Written by Gary Ewer, from “The Essential Secrets of Songwriting” website
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Posted in songwriting and tagged , , , , .


  1. I will definitely spend more time on this. Could you give some examples of decriptors I might use when trying to explain why I like the melody/lyrics, etc. I seem to be stuck on yes I like it, but I can’t explain why. I am not formally trained in music or composition, but am trying to learn more and commit more time to songwriting. Any help would be greatly appreciated.

    • Hi Scott:

      I find that people are either melody-focused or lyric-focused, even though most people haven’t really thought about it that way. So in my opinion, people might appreciate a good melody first, and then be wanting lyrics that support that good melody; or they appreciate a good lyric first, and then be wanting a melody that supports those lyrics.

      For me, I definitely appreciate a good lyric first and foremost, and so I look for qualities in a melody that make that lyric come alive. It’s what I’ve described in this lesson.

      When you say that you’re looking for descriptors, I think what you’re really looking for are qualities of melody and lyrics that work well together. That page should help as a starting point. The other thing you might do is to listen to a great song, one that you really enjoy, and try to come up with words that describe the melody and lyric. It may take a while, because it’s hard to get beyond the “I really like that” stage. But if you spend time, even with a pen and paper to write down specific qualities of melody and lyric that you like, the words will come.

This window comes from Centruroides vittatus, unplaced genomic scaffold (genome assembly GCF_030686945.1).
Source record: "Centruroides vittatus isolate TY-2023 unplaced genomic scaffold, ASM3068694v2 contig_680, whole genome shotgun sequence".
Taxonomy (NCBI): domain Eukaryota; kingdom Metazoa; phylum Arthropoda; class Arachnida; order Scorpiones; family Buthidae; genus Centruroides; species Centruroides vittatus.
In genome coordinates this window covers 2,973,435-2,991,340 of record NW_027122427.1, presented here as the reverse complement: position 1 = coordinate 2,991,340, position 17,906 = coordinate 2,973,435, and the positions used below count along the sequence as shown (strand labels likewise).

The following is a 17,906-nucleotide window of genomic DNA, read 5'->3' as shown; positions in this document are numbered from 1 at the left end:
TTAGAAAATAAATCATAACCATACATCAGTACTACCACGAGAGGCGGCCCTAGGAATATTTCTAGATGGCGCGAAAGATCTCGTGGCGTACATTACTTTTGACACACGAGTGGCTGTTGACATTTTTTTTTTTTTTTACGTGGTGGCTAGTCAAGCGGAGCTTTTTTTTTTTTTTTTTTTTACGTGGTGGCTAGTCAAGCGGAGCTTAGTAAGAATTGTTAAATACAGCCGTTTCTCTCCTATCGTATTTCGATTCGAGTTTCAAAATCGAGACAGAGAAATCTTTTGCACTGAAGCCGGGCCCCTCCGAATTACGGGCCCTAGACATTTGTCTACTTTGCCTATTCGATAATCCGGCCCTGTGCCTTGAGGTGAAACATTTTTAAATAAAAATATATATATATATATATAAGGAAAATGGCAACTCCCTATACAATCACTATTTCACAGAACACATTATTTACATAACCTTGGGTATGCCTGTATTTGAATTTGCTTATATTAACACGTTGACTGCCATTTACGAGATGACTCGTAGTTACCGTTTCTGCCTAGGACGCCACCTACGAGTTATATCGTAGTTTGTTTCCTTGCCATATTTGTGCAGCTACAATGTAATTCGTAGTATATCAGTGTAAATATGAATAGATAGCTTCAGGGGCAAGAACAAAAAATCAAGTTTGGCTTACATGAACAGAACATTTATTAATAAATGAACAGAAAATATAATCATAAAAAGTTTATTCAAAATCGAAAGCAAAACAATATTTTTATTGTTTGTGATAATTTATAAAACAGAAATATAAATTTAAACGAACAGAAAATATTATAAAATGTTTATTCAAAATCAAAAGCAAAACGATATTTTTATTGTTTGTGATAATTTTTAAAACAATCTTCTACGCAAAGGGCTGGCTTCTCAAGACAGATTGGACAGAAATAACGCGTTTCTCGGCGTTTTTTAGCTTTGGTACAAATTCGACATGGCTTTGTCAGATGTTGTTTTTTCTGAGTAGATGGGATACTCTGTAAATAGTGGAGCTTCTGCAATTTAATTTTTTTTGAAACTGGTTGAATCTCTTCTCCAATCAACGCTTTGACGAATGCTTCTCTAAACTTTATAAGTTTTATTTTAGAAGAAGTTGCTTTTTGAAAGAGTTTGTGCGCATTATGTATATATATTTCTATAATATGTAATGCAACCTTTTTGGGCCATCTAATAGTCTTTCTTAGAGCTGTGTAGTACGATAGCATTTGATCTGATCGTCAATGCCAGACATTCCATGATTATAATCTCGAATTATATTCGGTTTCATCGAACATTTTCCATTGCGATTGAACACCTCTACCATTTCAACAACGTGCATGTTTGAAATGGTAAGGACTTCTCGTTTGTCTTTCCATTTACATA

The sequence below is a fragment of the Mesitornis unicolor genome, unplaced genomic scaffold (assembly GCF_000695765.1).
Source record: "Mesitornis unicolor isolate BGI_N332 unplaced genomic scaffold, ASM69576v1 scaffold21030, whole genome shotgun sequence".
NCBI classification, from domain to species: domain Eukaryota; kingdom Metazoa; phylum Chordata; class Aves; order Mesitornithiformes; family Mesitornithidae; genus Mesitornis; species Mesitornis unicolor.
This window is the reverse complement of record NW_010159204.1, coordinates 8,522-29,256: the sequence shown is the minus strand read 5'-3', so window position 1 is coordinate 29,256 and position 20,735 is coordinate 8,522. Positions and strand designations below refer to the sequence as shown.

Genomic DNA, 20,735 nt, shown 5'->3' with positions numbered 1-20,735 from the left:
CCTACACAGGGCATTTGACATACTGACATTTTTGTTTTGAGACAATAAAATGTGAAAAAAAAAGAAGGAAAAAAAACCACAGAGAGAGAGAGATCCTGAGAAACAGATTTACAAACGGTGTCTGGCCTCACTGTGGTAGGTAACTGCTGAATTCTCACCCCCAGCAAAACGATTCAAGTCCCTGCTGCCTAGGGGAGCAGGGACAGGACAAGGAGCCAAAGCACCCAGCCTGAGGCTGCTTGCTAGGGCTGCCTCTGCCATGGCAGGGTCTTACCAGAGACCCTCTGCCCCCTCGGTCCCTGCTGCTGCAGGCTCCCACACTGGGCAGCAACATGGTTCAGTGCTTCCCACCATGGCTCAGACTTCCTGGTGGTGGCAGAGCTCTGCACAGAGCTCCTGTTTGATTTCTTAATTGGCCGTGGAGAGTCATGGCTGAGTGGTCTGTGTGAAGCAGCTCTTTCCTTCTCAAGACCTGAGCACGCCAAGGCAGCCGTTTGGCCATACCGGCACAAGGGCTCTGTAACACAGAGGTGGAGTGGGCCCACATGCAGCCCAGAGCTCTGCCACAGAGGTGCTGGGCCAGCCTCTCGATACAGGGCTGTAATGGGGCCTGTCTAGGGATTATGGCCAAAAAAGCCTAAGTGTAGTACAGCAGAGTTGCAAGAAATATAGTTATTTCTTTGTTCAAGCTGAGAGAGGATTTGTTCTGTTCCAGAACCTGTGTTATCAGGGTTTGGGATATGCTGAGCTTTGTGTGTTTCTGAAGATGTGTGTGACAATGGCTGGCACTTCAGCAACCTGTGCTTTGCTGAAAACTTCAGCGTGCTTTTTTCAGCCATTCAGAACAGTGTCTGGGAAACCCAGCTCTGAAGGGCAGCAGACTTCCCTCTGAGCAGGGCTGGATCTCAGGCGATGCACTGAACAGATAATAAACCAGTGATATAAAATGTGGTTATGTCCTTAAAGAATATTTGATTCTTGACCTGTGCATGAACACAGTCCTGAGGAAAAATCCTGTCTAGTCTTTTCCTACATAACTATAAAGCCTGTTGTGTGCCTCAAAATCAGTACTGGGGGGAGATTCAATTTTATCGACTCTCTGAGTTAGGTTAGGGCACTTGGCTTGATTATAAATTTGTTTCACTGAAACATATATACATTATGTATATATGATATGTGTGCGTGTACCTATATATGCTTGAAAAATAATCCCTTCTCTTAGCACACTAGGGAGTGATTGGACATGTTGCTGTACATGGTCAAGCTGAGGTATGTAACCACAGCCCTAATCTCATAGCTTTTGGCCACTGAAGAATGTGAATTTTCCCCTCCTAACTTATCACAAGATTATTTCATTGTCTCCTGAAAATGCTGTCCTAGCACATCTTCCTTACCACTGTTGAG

2. i like the idea of blueprinting your song out or even your process for that matter. A consistent thing i have noticed of why i have so many half finished songs is I’ll either have a verse or a chorus and ill go to write the counterpart and i fail. It’s not that i can’t do it, I can it’s just not what i want to hear. Particularly melody wise. I can’t seem to find any helpful dives into the process of making melody alone. I did read some where to say the phrase in a talking manner until you get a rhythmic motif , then apply contrasting pitch, which is very helpful but what if a song is in it’s early stages? utttering syllables sometimes is helpful. The main thing is i want to enjoy my verse melody as much as i do the chorus melody. So, i spend lots of time listening to songs i admire thats verses and chorus both are very pleasing to me and try to dissect to see why. i can’t put my finger on it. Any melody tips? I also understand that there should be contrast amongst the verse and chorus but i don’t believe that one has to be necessarily “more catchy” or pleasing than the other., even if the chorus is the repetetive pay off. a few bands i have studied are morning benders, band of horses, annuals, mgmt, and bright eyes new album the peoples key. any advice?

  3. This blog post is quite important. The more I know about songwriting the more I’m sure that daily practising makes you a better songwriter. A much better songwriter.

  4. Pingback: Songwriting Link of the Day June 7, 2011 | Creative Music